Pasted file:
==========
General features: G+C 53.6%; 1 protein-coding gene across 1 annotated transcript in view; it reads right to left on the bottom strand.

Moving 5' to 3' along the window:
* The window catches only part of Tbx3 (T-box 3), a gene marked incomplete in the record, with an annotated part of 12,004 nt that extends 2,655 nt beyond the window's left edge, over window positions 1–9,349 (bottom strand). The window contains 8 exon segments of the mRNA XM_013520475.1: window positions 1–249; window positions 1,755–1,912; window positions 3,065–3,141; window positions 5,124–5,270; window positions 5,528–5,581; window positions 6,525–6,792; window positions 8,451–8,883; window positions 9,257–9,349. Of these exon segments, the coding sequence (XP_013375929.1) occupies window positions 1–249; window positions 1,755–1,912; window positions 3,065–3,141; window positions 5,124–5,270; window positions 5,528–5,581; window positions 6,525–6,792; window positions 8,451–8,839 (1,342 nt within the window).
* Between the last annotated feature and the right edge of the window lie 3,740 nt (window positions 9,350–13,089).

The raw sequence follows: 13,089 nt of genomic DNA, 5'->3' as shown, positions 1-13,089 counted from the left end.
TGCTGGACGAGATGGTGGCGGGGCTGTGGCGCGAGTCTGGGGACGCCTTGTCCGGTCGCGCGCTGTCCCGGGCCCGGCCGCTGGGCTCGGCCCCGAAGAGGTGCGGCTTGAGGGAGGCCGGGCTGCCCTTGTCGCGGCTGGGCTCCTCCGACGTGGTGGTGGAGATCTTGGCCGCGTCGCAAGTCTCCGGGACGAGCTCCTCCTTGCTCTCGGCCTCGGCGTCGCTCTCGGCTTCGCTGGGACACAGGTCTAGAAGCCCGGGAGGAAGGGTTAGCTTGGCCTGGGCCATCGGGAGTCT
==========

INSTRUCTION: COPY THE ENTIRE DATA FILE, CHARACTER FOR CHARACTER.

General features: G+C 53.6%; 1 protein-coding gene across 1 annotated transcript in view; it reads right to left on the bottom strand.

Moving 5' to 3' along the window:
* The window catches only part of Tbx3 (T-box 3), a gene marked incomplete in the record, with an annotated part of 12,004 nt that extends 2,655 nt beyond the window's left edge, over window positions 1–9,349 (bottom strand). The window contains 8 exon segments of the mRNA XM_013520475.1: window positions 1–249; window positions 1,755–1,912; window positions 3,065–3,141; window positions 5,124–5,270; window positions 5,528–5,581; window positions 6,525–6,792; window positions 8,451–8,883; window positions 9,257–9,349. Of these exon segments, the coding sequence (XP_013375929.1) occupies window positions 1–249; window positions 1,755–1,912; window positions 3,065–3,141; window positions 5,124–5,270; window positions 5,528–5,581; window positions 6,525–6,792; window positions 8,451–8,839 (1,342 nt within the window).
* Between the last annotated feature and the right edge of the window lie 3,740 nt (window positions 9,350–13,089).

The raw sequence follows: 13,089 nt of genomic DNA, 5'->3' as shown, positions 1-13,089 counted from the left end.
TGCTGGACGAGATGGTGGCGGGGCTGTGGCGCGAGTCTGGGGACGCCTTGTCCGGTCGCGCGCTGTCCCGGGCCCGGCCGCTGGGCTCGGCCCCGAAGAGGTGCGGCTTGAGGGAGGCCGGGCTGCCCTTGTCGCGGCTGGGCTCCTCCGACGTGGTGGTGGAGATCTTGGCCGCGTCGCAAGTCTCCGGGACGAGCTCCTCCTTGCTCTCGGCCTCGGCGTCGCTCTCGGCTTCGCTGGGACACAGGTCTAGAAGCCCGGGAGGAAGGGTTAGCTTGGCCTGGGCCATCGGGAGTCT